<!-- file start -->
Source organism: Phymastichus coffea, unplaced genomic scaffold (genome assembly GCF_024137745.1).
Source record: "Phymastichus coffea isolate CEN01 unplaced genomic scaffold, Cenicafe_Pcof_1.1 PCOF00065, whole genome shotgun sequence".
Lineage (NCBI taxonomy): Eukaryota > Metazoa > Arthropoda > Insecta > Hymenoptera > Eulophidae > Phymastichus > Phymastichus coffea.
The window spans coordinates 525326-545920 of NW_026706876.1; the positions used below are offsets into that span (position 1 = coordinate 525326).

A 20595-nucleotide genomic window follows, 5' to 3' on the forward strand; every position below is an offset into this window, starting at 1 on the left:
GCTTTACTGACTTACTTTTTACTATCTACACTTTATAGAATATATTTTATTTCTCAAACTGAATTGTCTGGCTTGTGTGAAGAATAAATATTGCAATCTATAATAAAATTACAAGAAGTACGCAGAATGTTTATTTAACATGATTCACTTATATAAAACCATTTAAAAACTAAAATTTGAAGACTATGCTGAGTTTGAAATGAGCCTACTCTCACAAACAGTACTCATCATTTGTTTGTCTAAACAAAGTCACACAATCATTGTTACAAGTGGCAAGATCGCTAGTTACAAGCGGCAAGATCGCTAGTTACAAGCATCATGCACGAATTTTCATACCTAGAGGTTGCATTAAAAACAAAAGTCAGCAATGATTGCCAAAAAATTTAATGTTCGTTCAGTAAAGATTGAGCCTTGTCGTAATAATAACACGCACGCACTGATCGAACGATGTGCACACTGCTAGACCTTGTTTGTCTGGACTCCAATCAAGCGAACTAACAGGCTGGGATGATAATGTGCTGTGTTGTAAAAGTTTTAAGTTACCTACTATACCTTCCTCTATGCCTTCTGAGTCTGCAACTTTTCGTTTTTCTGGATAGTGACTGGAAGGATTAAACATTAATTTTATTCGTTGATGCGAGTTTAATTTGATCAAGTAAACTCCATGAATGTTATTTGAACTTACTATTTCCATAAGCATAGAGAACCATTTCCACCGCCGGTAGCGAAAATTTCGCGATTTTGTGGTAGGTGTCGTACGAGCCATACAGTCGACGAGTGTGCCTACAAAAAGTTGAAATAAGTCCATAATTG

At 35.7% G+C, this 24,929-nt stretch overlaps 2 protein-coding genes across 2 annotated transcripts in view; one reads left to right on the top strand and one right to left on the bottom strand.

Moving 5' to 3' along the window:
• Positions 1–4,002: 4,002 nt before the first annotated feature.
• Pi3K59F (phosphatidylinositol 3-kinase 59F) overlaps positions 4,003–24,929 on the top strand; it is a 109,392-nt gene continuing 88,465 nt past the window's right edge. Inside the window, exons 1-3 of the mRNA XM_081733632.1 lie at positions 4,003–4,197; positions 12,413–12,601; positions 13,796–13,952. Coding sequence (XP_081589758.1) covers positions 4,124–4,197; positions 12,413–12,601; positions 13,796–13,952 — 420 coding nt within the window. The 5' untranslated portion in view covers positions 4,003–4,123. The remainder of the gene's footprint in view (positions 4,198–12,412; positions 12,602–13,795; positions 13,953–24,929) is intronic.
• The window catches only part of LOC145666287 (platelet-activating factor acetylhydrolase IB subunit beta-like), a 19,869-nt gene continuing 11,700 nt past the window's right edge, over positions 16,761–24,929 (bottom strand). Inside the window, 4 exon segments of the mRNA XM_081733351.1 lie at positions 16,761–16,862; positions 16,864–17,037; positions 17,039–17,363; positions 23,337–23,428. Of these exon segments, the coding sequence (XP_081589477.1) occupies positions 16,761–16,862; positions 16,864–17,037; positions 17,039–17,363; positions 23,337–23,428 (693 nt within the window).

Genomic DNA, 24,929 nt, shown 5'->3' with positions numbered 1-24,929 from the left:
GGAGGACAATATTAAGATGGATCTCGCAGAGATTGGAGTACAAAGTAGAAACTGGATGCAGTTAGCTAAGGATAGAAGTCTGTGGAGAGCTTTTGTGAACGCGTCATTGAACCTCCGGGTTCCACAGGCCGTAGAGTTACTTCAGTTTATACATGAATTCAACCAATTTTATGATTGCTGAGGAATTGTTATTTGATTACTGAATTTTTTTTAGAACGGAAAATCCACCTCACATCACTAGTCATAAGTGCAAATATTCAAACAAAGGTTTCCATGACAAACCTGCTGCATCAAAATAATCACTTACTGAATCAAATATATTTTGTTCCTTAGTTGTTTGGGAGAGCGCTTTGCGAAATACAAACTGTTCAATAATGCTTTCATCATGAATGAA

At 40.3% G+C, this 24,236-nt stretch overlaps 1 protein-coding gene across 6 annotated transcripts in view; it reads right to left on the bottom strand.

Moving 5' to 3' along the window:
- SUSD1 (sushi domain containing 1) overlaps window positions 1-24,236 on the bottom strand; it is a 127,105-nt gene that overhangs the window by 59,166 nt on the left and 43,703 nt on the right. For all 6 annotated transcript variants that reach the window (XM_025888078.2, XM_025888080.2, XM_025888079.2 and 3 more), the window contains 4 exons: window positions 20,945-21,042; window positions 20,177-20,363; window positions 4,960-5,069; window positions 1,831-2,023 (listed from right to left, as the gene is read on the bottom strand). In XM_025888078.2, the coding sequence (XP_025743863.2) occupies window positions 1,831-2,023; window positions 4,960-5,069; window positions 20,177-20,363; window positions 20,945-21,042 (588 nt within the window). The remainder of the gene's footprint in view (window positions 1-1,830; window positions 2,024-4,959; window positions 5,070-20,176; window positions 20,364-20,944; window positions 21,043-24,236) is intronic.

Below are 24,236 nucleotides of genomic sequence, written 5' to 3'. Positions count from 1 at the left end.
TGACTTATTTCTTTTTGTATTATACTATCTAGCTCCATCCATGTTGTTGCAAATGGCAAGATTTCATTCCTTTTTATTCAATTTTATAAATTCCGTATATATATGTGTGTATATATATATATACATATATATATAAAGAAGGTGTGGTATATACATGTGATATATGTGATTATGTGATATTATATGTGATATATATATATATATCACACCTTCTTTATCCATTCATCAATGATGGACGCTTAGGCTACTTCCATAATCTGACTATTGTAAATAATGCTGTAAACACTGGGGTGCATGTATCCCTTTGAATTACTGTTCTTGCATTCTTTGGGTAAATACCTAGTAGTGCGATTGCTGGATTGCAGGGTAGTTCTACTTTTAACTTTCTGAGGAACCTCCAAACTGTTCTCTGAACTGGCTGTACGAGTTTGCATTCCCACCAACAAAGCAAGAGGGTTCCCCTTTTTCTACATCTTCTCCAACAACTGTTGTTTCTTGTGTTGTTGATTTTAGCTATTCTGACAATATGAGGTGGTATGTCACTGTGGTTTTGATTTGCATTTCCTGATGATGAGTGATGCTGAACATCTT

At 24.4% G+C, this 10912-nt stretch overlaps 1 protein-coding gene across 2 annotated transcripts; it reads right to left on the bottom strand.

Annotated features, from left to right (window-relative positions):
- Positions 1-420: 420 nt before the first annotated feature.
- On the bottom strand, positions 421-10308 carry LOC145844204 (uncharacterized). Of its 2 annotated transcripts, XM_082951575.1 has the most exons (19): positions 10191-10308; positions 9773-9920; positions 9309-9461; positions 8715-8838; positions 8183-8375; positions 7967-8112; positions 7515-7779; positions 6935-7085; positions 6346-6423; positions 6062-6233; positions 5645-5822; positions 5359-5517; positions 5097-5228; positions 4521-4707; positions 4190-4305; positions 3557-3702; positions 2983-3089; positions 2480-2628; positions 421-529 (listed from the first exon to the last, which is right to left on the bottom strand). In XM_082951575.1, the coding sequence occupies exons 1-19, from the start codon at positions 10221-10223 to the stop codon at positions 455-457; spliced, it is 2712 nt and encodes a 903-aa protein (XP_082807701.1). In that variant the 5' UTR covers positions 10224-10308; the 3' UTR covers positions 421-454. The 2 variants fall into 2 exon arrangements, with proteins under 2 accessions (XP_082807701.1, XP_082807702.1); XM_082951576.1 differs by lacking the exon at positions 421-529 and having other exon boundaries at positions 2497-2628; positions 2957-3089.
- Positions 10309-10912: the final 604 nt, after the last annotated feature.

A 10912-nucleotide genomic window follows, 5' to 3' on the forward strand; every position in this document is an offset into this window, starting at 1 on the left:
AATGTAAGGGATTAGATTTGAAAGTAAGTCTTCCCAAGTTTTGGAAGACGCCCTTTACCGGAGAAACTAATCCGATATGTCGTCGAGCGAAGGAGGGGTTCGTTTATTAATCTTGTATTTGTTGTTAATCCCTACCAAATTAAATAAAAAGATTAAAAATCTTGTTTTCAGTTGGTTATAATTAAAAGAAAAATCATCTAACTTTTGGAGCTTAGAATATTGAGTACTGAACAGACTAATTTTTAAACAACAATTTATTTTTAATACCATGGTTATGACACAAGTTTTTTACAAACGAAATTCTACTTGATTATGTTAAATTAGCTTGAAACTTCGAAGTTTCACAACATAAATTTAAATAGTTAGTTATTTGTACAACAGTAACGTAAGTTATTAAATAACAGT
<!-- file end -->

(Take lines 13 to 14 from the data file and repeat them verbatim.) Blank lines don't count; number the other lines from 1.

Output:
GGAGGACAATATTAAGATGGATCTCGCAGAGATTGGAGTACAAAGTAGAAACTGGATGCAGTTAGCTAAGGATAGAAGTCTGTGGAGAGCTTTTGTGAACGCGTCATTGAACCTCCGGGTTCCACAGGCCGTAGAGTTACTTCAGTTTATACATGAATTCAACCAATTTTATGATTGCTGAGGAATTGTTATTTGATTACTGAATTTTTTTTAGAACGGAAAATCCACCTCACATCACTAGTCATAAGTGCAAATATTCAAACAAAGGTTTCCATGACAAACCTGCTGCATCAAAATAATCACTTACTGAATCAAATATATTTTGTTCCTTAGTTGTTTGGGAGAGCGCTTTGCGAAATACAAACTGTTCAATAATGCTTTCATCATGAATGAA

At 40.3% G+C, this 24,236-nt stretch overlaps 1 protein-coding gene across 6 annotated transcripts in view; it reads right to left on the bottom strand.